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Decision Theater hosts pan flu school closure exercise


February 27, 2009

In most pandemic influenza plans the focus is often on first responders, better communication, and reducing stresses on local healthcare systems. Schools and public places are known to accelerate the spread of pandemic, but little attention is paid to school closures.

That was what researchers at the Decision Theater at Arizona State University focused on during two pandemic influenza exercises that took place over two weeks in February.

The exercise explored several incidents that might trigger a major shut down of the state’s public school system and how public school and health officials might collaborate with each other and respond to an outbreak. The event included 34 participants from three counties in Arizona: Coconino, Maricopa, Pinal, which accounts for more than 4.3 million people.

Participants faced three scenarios: an imminent threat of the pandemic flu, the first wave of the infection, and a possible second wave. The multi-media exercise was conducted at the Decision Theater’s immersive environment, known as the Drum, a space often used by local government groups, urban planners and private and non-profit organizations.

This exercise involved interactive brainstorming sessions combined with rich data simulations of the disease spread. This included charts, a geospatial map tracking how disease was spreading and realistic television news reports. Participants had to make decisions based on threat levels they faced – levels defined by the World Health Organization. The cumulative effect was a simulated crisis happening in real time.

“Decision-makers quickly saw the need to know about the impact of the pandemic in school districts adjacent to theirs,” says Megan Jehn, assistant professor of Healthcare Management and Policy at the W. P. Carey School of Business at ASU who designed this exercise with her students. “One group saw the need to get out of a silo-mentality.”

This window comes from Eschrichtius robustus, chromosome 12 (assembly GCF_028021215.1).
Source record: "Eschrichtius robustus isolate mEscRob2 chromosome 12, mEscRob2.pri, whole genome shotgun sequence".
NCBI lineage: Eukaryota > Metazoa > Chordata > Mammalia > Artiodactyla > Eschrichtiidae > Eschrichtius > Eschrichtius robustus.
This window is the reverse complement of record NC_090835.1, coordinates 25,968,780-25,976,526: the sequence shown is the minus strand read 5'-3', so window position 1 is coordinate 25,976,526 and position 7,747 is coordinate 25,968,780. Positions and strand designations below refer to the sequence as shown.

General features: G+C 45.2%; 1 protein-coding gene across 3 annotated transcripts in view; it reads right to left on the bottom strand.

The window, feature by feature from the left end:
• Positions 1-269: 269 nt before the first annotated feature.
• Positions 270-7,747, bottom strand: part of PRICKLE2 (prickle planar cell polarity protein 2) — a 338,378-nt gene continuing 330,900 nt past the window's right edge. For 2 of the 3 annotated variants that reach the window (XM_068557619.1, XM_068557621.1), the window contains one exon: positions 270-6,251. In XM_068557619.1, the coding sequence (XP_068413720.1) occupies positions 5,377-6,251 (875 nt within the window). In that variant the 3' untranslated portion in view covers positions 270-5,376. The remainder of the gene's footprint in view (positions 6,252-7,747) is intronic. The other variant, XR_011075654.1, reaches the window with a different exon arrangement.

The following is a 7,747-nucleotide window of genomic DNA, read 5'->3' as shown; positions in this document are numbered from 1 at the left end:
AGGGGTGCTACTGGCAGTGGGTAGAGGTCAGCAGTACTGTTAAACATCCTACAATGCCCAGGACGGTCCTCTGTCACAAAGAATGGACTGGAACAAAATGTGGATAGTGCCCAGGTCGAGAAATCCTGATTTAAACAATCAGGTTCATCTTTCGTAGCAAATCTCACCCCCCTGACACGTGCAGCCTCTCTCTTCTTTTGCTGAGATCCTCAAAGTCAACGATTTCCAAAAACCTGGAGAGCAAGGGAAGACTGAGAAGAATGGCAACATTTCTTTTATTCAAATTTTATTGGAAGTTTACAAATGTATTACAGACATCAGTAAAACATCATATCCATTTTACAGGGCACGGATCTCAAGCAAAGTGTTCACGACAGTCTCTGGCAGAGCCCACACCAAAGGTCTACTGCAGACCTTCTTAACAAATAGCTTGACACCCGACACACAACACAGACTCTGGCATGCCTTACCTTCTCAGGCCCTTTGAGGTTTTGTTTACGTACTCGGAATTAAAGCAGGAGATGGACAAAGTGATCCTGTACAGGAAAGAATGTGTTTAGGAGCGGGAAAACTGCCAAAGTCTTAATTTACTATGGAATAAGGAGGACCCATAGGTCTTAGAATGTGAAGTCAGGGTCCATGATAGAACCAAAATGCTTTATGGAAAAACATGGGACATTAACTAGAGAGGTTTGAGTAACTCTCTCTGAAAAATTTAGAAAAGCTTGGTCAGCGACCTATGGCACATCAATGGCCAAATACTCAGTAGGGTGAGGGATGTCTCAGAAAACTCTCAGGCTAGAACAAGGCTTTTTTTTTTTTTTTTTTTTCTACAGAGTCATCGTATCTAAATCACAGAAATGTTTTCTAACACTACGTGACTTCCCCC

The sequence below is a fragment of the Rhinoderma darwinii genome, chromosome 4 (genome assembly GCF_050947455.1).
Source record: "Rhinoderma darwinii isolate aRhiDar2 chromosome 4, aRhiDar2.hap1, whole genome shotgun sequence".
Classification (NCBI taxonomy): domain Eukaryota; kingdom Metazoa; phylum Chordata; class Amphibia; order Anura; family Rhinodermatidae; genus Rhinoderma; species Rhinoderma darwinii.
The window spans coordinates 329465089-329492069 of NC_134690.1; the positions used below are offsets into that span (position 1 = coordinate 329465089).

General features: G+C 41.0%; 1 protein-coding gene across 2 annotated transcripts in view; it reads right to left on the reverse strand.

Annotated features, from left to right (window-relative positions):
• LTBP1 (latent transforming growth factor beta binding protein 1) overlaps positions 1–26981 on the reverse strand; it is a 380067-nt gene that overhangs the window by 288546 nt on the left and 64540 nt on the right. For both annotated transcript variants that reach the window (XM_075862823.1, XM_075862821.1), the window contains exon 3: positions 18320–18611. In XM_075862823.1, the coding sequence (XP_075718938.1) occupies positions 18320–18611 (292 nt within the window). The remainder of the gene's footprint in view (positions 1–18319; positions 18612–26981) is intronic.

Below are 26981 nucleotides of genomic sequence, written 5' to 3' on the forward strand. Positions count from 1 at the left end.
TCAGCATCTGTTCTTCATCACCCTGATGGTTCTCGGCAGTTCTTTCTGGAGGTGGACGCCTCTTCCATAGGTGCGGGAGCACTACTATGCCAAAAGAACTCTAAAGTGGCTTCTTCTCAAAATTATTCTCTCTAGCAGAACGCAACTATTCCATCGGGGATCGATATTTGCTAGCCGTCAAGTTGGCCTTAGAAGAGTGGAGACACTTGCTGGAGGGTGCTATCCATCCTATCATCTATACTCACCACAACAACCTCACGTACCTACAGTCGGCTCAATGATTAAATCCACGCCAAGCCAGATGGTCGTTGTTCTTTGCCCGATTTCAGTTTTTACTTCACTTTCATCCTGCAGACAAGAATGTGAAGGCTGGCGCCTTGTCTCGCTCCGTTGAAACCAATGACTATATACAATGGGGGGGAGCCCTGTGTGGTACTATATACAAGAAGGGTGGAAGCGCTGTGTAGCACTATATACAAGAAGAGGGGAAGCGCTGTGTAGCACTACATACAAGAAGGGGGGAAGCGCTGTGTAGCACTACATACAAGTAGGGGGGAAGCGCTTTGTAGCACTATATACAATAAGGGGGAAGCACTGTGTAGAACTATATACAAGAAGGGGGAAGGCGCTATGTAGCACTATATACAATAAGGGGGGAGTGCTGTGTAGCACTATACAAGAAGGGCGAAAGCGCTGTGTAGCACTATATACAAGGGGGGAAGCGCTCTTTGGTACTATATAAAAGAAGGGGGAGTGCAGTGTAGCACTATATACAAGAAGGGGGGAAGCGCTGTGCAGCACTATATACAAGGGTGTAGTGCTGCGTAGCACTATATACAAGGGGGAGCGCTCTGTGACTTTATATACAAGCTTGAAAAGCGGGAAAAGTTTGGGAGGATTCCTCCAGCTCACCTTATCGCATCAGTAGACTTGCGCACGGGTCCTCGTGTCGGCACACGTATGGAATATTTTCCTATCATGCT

These were school districts that had pandemic plans in place, but “in short space of time, they saw the need for improved communication across state, local and community agencies,” says Jehn.

Participants also realized that their decisions had implications beyond the education system, and how existing regulations could influence how a well-rehearsed plan was carried out. One example: Food and Drug Administration (FDA) regulations on the distribution of food in schools could potentially limit the use of the facility as a food distribution center once the academic program shut down.

Decision-makers were faced with the emotional factors too.

“The economic and social consequences of the pandemic seemed to weigh heavily on the minds of those in the room,” says Peter Kelly, a physician and consultant for the Arizona Department of Health Services (ADHS), who moderated the exercise.

“For the Deer Valley School District, we have a comprehensive plan, but this exercise really brought it to life,” says Sandi Hicks, public relations director. “However, being in the room with the different districts, and being able to hear the Counties’ response and the medical professions’ response made us realize that we need to work more collaboratively.”

The pandemic flu model – the technically correct description is a ‘differential equation-based mathematical epidemiological model’ – was created at the Decision Theater by Ozgur Araz a senior researcher of the Dynamics and Informatics team, and Tim Lant, research director at the Decision Theater.

“The best written plans always raise new questions and shine the light on unique policy challenges when they are tested,” says Lant who has been working with several state and federal agencies in similar epidemiological exercises. Most people will agree that it is critical that we address the blind spots in a decision laboratory environment like this, rather than deal with them in a real moment of crisis.”

At the state level, ADHS has a comprehensive pandemic influenza plan – one reason why Arizona was recently ranked by The Associated Press as nation’s best prepared state — but sees the school closure as a key piece in the puzzle.

“When you’re looking at a large problem like a pandemic influenza spread, you have to attack it in little pieces,” says Andrew Lawless, section chief for education and exercise in the Bureau of Public Health and Emergency Preparedness at ADHS, which sponsored these exercises. “The whole problem is maybe too big to solve at once, and it’s important to focus on specific target groups such as schools and children and try to figure out what we can do piece by piece.”

Last year, ASU put more of these pieces together in one of the first interactive pandemic influenza exercises in the country. That exercise, too, was sponsored by the Arizona Department of Health Services.